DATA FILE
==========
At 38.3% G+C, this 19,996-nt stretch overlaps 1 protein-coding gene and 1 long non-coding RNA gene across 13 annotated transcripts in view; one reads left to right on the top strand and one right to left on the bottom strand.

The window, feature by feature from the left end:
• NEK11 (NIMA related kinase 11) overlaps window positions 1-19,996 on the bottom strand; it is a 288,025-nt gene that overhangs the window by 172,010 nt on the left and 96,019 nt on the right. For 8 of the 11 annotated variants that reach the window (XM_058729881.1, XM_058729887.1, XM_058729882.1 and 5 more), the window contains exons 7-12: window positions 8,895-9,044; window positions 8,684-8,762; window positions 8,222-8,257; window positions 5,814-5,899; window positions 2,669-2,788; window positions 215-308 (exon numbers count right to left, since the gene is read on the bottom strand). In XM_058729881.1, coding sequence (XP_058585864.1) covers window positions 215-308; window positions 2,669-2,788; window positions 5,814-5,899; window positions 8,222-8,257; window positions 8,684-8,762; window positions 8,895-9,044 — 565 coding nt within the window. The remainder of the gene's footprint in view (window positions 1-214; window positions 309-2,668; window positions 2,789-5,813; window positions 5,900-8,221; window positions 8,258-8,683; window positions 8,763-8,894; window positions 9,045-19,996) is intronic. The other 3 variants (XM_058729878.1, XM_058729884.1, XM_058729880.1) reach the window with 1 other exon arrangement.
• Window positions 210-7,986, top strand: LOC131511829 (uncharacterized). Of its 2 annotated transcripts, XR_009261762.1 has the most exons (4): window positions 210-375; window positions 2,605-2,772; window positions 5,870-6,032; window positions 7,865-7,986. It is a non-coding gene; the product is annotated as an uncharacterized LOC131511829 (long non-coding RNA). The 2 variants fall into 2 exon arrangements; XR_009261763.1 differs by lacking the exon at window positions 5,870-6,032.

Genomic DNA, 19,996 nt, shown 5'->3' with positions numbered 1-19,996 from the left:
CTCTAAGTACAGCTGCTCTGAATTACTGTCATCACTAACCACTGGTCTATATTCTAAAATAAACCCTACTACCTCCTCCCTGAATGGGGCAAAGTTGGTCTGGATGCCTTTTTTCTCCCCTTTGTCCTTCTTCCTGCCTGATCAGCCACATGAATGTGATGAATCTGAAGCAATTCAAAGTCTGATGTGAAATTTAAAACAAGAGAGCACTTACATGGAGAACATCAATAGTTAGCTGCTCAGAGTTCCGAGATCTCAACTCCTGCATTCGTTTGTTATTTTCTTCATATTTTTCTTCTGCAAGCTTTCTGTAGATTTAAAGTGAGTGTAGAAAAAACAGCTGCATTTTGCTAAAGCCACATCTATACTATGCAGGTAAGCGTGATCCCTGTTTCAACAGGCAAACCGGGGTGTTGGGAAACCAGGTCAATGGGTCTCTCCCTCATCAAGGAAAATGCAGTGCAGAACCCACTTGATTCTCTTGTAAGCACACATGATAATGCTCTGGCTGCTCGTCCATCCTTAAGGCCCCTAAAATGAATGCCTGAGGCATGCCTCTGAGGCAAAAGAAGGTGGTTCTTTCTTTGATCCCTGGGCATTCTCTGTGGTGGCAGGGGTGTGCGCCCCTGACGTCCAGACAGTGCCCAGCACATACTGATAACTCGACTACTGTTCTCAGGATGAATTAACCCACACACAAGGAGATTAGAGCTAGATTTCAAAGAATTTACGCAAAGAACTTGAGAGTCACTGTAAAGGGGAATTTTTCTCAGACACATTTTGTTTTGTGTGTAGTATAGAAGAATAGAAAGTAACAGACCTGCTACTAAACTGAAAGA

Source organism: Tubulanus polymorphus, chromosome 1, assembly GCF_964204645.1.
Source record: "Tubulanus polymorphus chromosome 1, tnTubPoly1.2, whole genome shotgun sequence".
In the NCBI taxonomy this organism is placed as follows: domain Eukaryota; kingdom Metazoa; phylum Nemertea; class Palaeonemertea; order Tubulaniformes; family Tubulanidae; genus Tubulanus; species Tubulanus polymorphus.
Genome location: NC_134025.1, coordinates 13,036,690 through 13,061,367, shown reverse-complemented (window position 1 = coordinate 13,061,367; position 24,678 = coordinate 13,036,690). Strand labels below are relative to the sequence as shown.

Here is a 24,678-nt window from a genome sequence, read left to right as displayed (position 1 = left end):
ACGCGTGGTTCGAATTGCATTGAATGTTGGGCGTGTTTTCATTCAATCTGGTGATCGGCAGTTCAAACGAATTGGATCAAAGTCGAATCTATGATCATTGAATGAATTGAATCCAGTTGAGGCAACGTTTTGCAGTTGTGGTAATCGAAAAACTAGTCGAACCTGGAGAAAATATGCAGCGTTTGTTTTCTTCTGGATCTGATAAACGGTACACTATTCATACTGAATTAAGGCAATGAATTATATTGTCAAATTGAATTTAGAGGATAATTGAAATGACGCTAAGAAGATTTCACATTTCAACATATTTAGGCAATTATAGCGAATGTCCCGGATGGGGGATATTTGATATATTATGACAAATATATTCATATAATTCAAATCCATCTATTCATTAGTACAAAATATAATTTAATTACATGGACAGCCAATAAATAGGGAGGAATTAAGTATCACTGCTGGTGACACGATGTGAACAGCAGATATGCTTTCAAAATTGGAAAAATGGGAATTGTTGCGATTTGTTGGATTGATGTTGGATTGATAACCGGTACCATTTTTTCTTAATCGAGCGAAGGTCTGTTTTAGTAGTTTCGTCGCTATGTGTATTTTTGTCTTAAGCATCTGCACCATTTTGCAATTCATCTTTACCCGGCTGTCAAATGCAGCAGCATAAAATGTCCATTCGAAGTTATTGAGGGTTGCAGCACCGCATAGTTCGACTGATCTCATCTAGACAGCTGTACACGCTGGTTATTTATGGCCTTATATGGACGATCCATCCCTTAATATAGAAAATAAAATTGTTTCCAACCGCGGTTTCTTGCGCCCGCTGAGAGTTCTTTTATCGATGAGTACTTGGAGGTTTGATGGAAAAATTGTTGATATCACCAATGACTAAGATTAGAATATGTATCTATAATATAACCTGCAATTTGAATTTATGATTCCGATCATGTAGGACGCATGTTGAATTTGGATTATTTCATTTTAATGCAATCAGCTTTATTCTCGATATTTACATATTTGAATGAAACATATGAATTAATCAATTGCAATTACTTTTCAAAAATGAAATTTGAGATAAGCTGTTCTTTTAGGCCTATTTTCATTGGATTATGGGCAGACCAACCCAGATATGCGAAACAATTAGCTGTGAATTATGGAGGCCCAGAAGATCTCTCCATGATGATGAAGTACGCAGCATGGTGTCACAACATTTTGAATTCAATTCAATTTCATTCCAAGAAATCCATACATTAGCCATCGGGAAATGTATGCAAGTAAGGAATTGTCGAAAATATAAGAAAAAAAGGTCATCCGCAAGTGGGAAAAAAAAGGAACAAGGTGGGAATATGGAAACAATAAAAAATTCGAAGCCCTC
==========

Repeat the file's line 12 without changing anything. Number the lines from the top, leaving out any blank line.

ACGCGTGGTTCGAATTGCATTGAATGTTGGGCGTGTTTTCATTCAATCTGGTGATCGGCAGTTCAAACGAATTGGATCAAAGTCGAATCTATGATCATTGAATGAATTGAATCCAGTTGAGGCAACGTTTTGCAGTTGTGGTAATCGAAAAACTAGTCGAACCTGGAGAAAATATGCAGCGTTTGTTTTCTTCTGGATCTGATAAACGGTACACTATTCATACTGAATTAAGGCAATGAATTATATTGTCAAATTGAATTTAGAGGATAATTGAAATGACGCTAAGAAGATTTCACATTTCAACATATTTAGGCAATTATAGCGAATGTCCCGGATGGGGGATATTTGATATATTATGACAAATATATTCATATAATTCAAATCCATCTATTCATTAGTACAAAATATAATTTAATTACATGGACAGCCAATAAATAGGGAGGAATTAAGTATCACTGCTGGTGACACGATGTGAACAGCAGATATGCTTTCAAAATTGGAAAAATGGGAATTGTTGCGATTTGTTGGATTGATGTTGGATTGATAACCGGTACCATTTTTTCTTAATCGAGCGAAGGTCTGTTTTAGTAGTTTCGTCGCTATGTGTATTTTTGTCTTAAGCATCTGCACCATTTTGCAATTCATCTTTACCCGGCTGTCAAATGCAGCAGCATAAAATGTCCATTCGAAGTTATTGAGGGTTGCAGCACCGCATAGTTCGACTGATCTCATCTAGACAGCTGTACACGCTGGTTATTTATGGCCTTATATGGACGATCCATCCCTTAATATAGAAAATAAAATTGTTTCCAACCGCGGTTTCTTGCGCCCGCTGAGAGTTCTTTTATCGATGAGTACTTGGAGGTTTGATGGAAAAATTGTTGATATCACCAATGACTAAGATTAGAATATGTATCTATAATATAACCTGCAATTTGAATTTATGATTCCGATCATGTAGGACGCATGTTGAATTTGGATTATTTCATTTTAATGCAATCAGCTTTATTCTCGATATTTACATATTTGAATGAAACATATGAATTAATCAATTGCAATTACTTTTCAAAAATGAAATTTGAGATAAGCTGTTCTTTTAGGCCTATTTTCATTGGATTATGGGCAGACCAACCCAGATATGCGAAACAATTAGCTGTGAATTATGGAGGCCCAGAAGATCTCTCCATGATGATGAAGTACGCAGCATGGTGTCACAACATTTTGAATTCAATTCAATTTCATTCCAAGAAATCCATACATTAGCCATCGGGAAATGTATGCAAGTAAGGAATTGTCGAAAATATAAGAAAAAAAGGTCATCCGCAAGTGGGAAAAAAAAGGAACAAGGTGGGAATATGGAAACAATAAAAAATTCGAAGCCCTC